“Cedric the badger. I . . . you,” he said quietly. He traced a finger along my hairline. “I like you. I like you and me. In fact, I like you and me very much.”
I smiled. Right into those kind, sincere eyes. At those laughter lines, at the heavy angle of his chin. I took his hand and kissed his fingertips, rough and mottled with splinters after two decades of woodworking. Already it felt like I’d known him for years. For a lifetime. It felt like someone had matched us, maybe at birth, and nudged and aligned and planned and schemed until we finally met, six days ago.
“I just had some very mushy thoughts,” I said, after a long pause.
“Me too.” He sighed. “It feels like the last week’s been set to a score of sweeping violins.”
I laughed, and he kissed my nose, and I wondered how it was that you could spend weeks, months— years, even—just chugging on, nothing really changing, and then, in the space of a few hours, the script of your life could be completely rewritten. Had I gone out later that day I would have got straight on the bus and never met him, and this new feeling of certainty would be no more than an unheard whisper of missed opportunities and bad timing.
“Tell me even more about you,” he said. “I still don’t know enough. I want to know everything. The complete and unabridged life story of Sarah Evelyn Mackey, including the bad bits.” I held my breath.
It wasn’t that I hadn’t known this would happen at some stage, more that I still hadn’t decided what I’d do when it did. The complete and unabridged life story of Sarah Evelyn Mackey, including the bad bits. He could take it, probably. There was an armor on this man, a quiet strength that made me think of an old seawall, an oak tree, maybe.
He was running a hand along the curve between my hip and rib cage. “I love this curve,” he said.
A man so comfortable in his own skin you could probably sink any secret, any truth into him, and he’d be able to hold it without sustaining structural damage.
Of course I could tell him.
“I have an idea,” I said. “Let’s camp out here tonight. Pretend we’re still young people. We can make a fire, cook sausages, tell stories. Assuming you have a tent, that is? You seem like a man who’d have a tent.”
“I am a man who has a tent,” he confirmed.
“Good! Well then, let’s do it, and I’ll tell you everything. I . . .” I rolled over, looking out into the night. The last fat candles of blossom glowed dully on the horse chestnut at the edge of the woods. A buttercup swayed in the darkness near our faces. For reasons she’d never deigned to share, Hannah had always hated buttercups.
I felt something rise in my chest. “It’s just so lovely, being out here. Brings back so many memories.”
“Okay,” Eddie smiled. “We’ll camp. But first, come here, please.”
He kissed me on the mouth and for a while the rest of the world was muted, as if someone had simply pressed a button or turned a dial.
“I don’t want tomorrow to be our last day,” he said, when the kissing came to an end. He bandaged his arms more tightly around me and I felt the cheerful warmth of his chest and belly, the soft tickle of his cropped hair under my hands.
Closeness like this had become a distant memory, I thought, inhaling the clean, sandy smell of his skin. By the time Reuben and I had called it a day, we were sleeping like bookends on either side of our bed, the stretch of untouched sheets between us an homage to our failure.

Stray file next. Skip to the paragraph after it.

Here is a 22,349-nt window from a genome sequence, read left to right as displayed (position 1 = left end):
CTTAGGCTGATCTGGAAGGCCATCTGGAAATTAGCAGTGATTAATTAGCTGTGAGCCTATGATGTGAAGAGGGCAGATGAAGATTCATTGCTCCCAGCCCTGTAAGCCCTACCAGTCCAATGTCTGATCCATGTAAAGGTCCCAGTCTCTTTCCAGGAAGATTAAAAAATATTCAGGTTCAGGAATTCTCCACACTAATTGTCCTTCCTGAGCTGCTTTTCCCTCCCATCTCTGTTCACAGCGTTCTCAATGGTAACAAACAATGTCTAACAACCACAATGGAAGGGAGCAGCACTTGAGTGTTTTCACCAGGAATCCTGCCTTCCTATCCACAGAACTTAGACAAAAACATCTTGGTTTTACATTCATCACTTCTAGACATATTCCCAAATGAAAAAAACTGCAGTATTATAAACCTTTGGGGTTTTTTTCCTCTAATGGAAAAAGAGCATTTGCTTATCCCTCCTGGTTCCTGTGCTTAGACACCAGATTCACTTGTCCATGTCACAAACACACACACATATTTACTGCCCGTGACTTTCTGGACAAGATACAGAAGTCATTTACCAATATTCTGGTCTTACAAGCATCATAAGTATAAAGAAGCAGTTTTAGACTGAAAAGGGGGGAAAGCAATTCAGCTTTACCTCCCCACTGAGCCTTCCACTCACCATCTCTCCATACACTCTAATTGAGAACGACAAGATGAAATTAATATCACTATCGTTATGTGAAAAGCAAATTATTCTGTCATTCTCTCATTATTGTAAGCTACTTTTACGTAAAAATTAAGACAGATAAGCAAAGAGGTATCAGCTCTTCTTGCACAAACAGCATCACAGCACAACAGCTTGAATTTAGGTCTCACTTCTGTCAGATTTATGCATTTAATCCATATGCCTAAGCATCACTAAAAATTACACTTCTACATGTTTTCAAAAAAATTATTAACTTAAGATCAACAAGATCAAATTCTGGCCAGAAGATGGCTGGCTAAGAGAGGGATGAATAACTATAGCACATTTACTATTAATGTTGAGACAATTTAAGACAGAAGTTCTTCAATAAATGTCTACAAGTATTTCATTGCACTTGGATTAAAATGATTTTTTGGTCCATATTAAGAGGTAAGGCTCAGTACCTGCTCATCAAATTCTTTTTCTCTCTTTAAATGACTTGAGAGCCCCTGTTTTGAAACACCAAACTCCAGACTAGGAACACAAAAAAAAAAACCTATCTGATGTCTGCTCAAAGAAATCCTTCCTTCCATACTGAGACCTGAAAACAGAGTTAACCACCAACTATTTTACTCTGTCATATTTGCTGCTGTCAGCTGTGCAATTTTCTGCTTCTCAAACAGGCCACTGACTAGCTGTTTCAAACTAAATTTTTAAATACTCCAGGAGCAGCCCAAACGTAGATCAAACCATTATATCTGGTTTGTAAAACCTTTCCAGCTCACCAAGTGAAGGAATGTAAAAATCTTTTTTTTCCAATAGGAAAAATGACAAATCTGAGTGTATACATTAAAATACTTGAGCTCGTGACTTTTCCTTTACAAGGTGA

“Till mattress us do part,” I’d said, one night, but Reuben hadn’t laughed.
Eddie pulled away so I could see his face. “I did . . . Look, I did wonder if we should cancel our respective plans. My holiday and your London trip. So we can roll around in the fields for another week.”
I propped myself up on an elbow. I want that more than you will ever know, I thought. I was married for seventeen years and in all that time I never felt the way I do with you.
“Another week of this would be perfect,” I told him. “But you mustn’t cancel your holiday. I’ll still be here when you get back.”
“But you won’t be here. You’ll be in London.”
“Are you sulking?”
“Yes.” He kissed my collarbone.
“Well, stop it. I’ll be back down here in Gloucestershire soon after you get back.”
He seemed unappeased.
“If you stop sulking, I might even come and meet you at the airport,” I added. “I could be one of those people with a name on a board and a car in the Short Stay.”
He seemed to consider this for a moment. “That would be very nice,” he said. “Very nice indeed.”
“And”—he paused, looked suddenly uncertain—“and I know it’s maybe a bit soon, but after you’ve told me your life story and I’ve cooked sausages that may or may not be edible, I want us to have a serious conversation about the fact that you live in California and I live in England. This visit of yours is too short.”
He tugged at the dark grass. “When I get back from holiday, we’ll have—what, a week together? Before you have to go back to the States?”
I nodded. The only dark cloud over our week together had been this, the inevitability of parting.
“Well then, I think we have to . . . I don’t know. Do something. Decide something. I can’t just let this go. I can’t know you’re somewhere in the world and not be with you. I think we should try to make this work.”
“Yes,” I said quietly. “Yes, me too.” I slid a hand inside his sleeve. “I’ve been thinking the same, but I lost my nerve every time I tried to bring it up.”
“Really?” Laughter and relief spilled into his voice, and I realized it must have taken some courage for him to start the conversation. “Sarah, you’re one of the most confident women I’ve ever met.”
“You are. It’s one of the things I like about you. One of the many things I like very much about you.”
It had been a great many years since I’d had to start nailing confidence to myself like a sign on a shop. But even though it came naturally now—even though I spoke at medical conferences around the world, gave interviews to news crews, managed a team—I felt unsettled when people remarked on it. Unsettled or perhaps exposed, like a person on a hill in a thunderstorm.
Then Eddie kissed me again and I felt it all dissolve. The sadness of the past, the uncertainty of the future. This was what was meant to happen next. This.